BY: Suzy Groenewegen; London, Ontario; POSTED: July 2021

The Facets of Fibromyalgia
In 2006, I began to feel unwell. This new journey I was about to embark on started with gastrointestinal pain, heartburn, and nausea, among other irritable bowel symptoms. Up until this time, I didn’t have issues tolerating food; it felt as though this problem fell out of the sky. I had no idea what was happening or why all of these symptoms would appear so suddenly. I started keeping a diary of what I was eating to identify foods that I believed to be triggering my stomach upset. I tried different diets (paleo, vegetarian, and vegan) and I was not having positive results. I grew frustrated and my diet became of very limited variety. I had been to a couple of doctors to talk about my gastric issues, but no provider was willing to refer me to a specialist. I went in search of a doctor who would make me feel acknowledged. I knew my current eating regimen was not healthy or sustainable. After finding a new practitioner who believed that my gastric issues were legitimate, I was referred to a gastroenterologist. I was finally diagnosed with IBS in 2015. It was a major relief after 9 years of having severe abdominal pain, to be given a diagnosis, and to know there was a diet to help manage my symptoms. This is when a dietician taught me about the low FODMAP diet and it continues to help me considerably.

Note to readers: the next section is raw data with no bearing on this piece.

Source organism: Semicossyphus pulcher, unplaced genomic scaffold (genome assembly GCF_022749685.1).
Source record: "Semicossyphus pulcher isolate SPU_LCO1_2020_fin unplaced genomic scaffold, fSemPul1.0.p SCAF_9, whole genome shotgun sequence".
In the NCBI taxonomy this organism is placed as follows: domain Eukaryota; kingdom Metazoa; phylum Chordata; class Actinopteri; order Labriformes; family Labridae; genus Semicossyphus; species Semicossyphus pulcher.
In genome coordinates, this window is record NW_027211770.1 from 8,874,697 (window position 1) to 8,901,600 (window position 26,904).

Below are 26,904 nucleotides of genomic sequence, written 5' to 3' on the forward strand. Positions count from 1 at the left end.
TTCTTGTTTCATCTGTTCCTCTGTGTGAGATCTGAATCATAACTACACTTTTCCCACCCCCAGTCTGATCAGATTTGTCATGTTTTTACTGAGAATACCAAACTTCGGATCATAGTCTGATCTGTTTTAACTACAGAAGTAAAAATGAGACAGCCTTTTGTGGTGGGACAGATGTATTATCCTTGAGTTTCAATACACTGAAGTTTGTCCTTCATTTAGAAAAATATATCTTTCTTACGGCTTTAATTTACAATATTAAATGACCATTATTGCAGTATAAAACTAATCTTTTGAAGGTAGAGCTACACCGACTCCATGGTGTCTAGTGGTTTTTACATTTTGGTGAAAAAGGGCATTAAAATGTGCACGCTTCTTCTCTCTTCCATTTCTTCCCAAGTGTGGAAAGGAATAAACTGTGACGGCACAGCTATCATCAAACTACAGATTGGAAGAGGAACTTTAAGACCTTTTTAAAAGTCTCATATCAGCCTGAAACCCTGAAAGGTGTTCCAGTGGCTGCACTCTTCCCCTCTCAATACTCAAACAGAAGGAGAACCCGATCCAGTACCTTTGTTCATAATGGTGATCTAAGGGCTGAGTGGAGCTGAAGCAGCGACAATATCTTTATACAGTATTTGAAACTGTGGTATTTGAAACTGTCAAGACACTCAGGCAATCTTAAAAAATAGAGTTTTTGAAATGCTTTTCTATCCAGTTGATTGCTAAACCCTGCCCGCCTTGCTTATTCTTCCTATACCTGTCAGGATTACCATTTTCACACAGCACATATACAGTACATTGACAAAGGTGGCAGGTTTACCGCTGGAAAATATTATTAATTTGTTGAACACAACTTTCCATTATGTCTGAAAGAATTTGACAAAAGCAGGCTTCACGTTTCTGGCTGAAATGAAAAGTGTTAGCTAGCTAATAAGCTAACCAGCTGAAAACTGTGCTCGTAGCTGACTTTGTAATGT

During the time I was trying to self-manage my IBS prior to the diagnosis, I also experienced frequent back pain. Routine visits to the chiropractor helped resolve the issue, but only temporarily. I worked hard physically supporting special needs clients with physical impairments, so it was of no surprise I dealt with discomfort. My pain level was manageable and I remained very active as an avid runner and cyclist. My diet wasn’t diverse at the time, but I knew at least I was making healthy choices. I assumed once I determined the cause of my gastric symptoms and made the necessary changes, this would reflect on my back pain. I also recognized I needed to be more conscious of my body positioning at work. By making those modifications I assumed my health would return to normal.